As we grow older, it is common to start to notice changes in our ability to remember things. Sure, there’s not much you can do to stop time. You can however, improve the quality of your life within the time you have — and that includes keeping your mind sharp and vibrant.
Many of the momentary memory problems that you experience with age reflect normal changes in the structure and function of your brain. These changes can end up slowing certain cognitive processes which make it harder to learn new things quickly or screen out distractions that interfere with your learning and ability to retain memories.
Studies have shown that you can help prevent cognitive decline and reduce the risk of dementia with some basic lifestyle changes. There are several strategies we can use to protect and improve memory, but here we have listed just a short few:
1. Train your Brain
The mind stays sharp when the brain’s ability to constantly change over time is challenged and maintained. This is best done by engaging in cognitive exercises, which challenge your intellectual capacity. Some exercises can include playing chess, learning a new language, or learning card tricks. There are many ways to stimulate your brain, so find the methods that work best for you.
2. Meditate Away Stress
Studies shows that chronic stress can damage the brain. So to help protect and strengthen your brain, engage in activities or lifestyle habits that decrease stress. One of the best ways to do this is through meditation. Just 10 to 20 minutes a day can help you tremendously. You can practice breath-focused exercises, mindfulness meditation, yoga, Tai Chi, or engage in a spiritual practice or ritual.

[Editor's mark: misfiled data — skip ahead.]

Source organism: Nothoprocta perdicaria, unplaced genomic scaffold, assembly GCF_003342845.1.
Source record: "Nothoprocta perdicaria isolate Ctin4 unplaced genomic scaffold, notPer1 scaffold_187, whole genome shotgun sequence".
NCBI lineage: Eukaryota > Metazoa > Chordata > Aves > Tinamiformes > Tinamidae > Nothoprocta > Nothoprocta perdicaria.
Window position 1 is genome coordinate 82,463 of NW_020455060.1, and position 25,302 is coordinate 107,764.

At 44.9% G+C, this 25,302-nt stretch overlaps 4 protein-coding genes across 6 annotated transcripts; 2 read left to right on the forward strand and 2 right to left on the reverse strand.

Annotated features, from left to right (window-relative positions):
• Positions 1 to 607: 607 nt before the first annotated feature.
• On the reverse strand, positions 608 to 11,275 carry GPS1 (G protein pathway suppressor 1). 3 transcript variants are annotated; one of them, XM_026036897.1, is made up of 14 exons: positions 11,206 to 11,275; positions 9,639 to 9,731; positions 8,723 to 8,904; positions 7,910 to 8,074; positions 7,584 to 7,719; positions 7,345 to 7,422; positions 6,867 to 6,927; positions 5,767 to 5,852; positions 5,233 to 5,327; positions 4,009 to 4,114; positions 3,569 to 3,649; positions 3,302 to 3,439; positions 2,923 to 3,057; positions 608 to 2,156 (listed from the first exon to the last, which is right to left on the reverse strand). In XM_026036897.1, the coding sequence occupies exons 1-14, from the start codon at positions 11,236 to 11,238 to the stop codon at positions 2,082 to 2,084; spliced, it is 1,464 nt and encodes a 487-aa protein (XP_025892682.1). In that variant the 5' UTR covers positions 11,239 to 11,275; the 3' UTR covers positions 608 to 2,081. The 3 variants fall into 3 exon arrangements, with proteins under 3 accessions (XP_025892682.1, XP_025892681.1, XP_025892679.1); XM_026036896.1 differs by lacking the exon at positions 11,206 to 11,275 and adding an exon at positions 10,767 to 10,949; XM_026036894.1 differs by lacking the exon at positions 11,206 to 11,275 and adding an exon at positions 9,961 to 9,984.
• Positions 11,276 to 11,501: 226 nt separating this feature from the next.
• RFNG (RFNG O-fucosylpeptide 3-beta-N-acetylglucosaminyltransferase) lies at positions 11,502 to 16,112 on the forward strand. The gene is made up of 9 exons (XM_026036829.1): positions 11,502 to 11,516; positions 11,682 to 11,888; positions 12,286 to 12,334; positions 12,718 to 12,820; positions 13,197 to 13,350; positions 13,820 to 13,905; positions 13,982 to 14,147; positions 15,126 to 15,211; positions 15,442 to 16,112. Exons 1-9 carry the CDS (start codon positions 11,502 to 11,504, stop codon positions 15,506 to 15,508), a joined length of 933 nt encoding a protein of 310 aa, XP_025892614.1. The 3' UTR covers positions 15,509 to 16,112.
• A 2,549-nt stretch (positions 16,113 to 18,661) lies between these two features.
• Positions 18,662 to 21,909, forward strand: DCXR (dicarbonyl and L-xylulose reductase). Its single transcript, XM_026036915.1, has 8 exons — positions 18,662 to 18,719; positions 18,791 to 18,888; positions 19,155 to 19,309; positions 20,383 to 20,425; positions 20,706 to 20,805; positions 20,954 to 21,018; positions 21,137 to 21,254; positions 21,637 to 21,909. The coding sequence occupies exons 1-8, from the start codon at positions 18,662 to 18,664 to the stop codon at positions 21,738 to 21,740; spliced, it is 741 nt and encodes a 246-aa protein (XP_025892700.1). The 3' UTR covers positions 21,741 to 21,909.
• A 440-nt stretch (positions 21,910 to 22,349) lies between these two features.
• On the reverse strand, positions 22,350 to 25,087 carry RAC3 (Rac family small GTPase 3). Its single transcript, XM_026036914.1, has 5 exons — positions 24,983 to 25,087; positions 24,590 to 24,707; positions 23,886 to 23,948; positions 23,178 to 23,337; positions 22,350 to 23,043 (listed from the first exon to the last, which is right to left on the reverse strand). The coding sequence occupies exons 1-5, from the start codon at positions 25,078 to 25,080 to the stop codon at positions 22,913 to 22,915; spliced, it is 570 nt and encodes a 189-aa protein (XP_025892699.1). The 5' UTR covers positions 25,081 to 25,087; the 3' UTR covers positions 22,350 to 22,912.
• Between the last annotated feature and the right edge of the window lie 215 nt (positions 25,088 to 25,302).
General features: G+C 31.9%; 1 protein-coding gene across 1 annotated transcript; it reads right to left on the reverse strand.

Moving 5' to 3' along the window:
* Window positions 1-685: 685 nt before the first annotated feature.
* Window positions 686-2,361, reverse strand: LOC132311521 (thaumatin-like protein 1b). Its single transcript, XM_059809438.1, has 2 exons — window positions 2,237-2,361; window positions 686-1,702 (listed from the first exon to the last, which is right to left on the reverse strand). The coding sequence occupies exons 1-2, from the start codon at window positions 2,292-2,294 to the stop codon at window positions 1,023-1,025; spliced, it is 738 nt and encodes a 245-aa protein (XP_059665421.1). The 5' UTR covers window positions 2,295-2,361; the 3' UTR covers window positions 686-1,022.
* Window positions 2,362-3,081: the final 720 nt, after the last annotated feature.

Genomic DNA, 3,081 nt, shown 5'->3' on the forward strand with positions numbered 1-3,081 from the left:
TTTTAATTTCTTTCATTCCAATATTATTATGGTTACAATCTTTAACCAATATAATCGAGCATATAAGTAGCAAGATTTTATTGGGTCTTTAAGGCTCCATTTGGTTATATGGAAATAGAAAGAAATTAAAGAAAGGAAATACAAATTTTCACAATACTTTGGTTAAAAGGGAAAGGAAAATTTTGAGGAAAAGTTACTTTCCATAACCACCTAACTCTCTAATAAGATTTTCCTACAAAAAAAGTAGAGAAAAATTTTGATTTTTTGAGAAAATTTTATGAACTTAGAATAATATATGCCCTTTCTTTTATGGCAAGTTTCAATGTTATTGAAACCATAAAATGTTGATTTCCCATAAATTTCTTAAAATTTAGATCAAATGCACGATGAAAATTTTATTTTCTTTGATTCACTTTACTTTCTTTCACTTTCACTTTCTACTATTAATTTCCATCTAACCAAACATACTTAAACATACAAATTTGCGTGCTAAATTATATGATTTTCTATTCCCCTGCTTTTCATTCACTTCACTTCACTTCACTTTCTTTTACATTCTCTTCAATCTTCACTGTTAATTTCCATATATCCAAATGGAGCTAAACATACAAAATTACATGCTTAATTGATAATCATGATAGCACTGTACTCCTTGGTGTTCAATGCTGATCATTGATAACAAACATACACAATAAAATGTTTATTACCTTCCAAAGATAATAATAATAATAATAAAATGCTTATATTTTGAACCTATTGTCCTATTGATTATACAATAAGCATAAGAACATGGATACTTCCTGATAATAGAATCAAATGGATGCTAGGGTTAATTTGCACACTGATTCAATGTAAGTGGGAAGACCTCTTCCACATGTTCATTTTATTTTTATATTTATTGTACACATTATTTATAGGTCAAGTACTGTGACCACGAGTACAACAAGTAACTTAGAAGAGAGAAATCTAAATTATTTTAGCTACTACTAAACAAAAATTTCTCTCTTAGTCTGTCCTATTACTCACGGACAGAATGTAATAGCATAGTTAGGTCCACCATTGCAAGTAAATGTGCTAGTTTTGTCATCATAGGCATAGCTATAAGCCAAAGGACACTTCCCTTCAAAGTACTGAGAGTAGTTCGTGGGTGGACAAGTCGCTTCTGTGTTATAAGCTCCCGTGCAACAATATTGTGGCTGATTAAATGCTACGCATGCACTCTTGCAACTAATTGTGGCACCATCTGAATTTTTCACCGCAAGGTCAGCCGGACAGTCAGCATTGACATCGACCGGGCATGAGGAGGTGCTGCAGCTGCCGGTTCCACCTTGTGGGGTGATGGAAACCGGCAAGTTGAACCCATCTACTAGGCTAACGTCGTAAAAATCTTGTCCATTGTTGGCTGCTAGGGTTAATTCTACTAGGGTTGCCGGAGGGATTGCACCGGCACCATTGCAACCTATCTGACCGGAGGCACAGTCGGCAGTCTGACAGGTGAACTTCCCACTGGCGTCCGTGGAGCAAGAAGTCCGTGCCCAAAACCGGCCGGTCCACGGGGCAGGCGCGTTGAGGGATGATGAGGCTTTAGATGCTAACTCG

3. Exercise your Body
Research shows that physical exercise enhances cognitive function. One reason is because it increases the levels of BDNF, a protein that improves learning, memory, and higher thinking by stimulating growth of new neurons and helping existing neurons stay alive. Even if you cannot work out intensely, a simple walk outdoors where the terrain isn’t predictable, can help your brain while also improving your balance and working your foot-eye coordination at the same time. Try to fit some aerobic exercise in and get your heart rate up for at least 15 minutes a few times a week.
4. Nourish your Brain
Your brain benefits from getting more antioxidants, which can help improve your memory, learning and overall cognitive performance. Antioxidant-rich foods include berries, fruits, and vegetables all are good for you. Drinks like green tea, red wine, and coffee, as well as dark chocolate also help in moderation of course.
5. Sleep on It
We’ve all had that moment when we’re sleep-deprived and can’t remember where we put things. You can’t fully operate when you’re so tired. This includes your cognitive skills, memory and ability to think clearly or communicate. If you don’t feel well-rested, you either need more hours of sleep or an improvement in your quality of sleep.
6. Keep Learning
A higher level of education is associated with better mental functioning in old age. Experts think that advanced education may help keep memory strong by getting a person into the habit of being mentally active. Challenging your brain with mental exercise is believed to activate processes that help maintain individual brain cells and stimulate communication among them. Many people have jobs that keep them mentally active, but pursuing a hobby, learning a new skill, or volunteering for a project at work can function the same way and help improve memory.
As we getting, many parts of our body slow down, but that doesn’t mean you can actively fight to stay in your best mental shape. If you have any more questions about what you should be doing to keep your brain young, call or visit myDoc Urgent Care and our physicians would be happy to talk to you.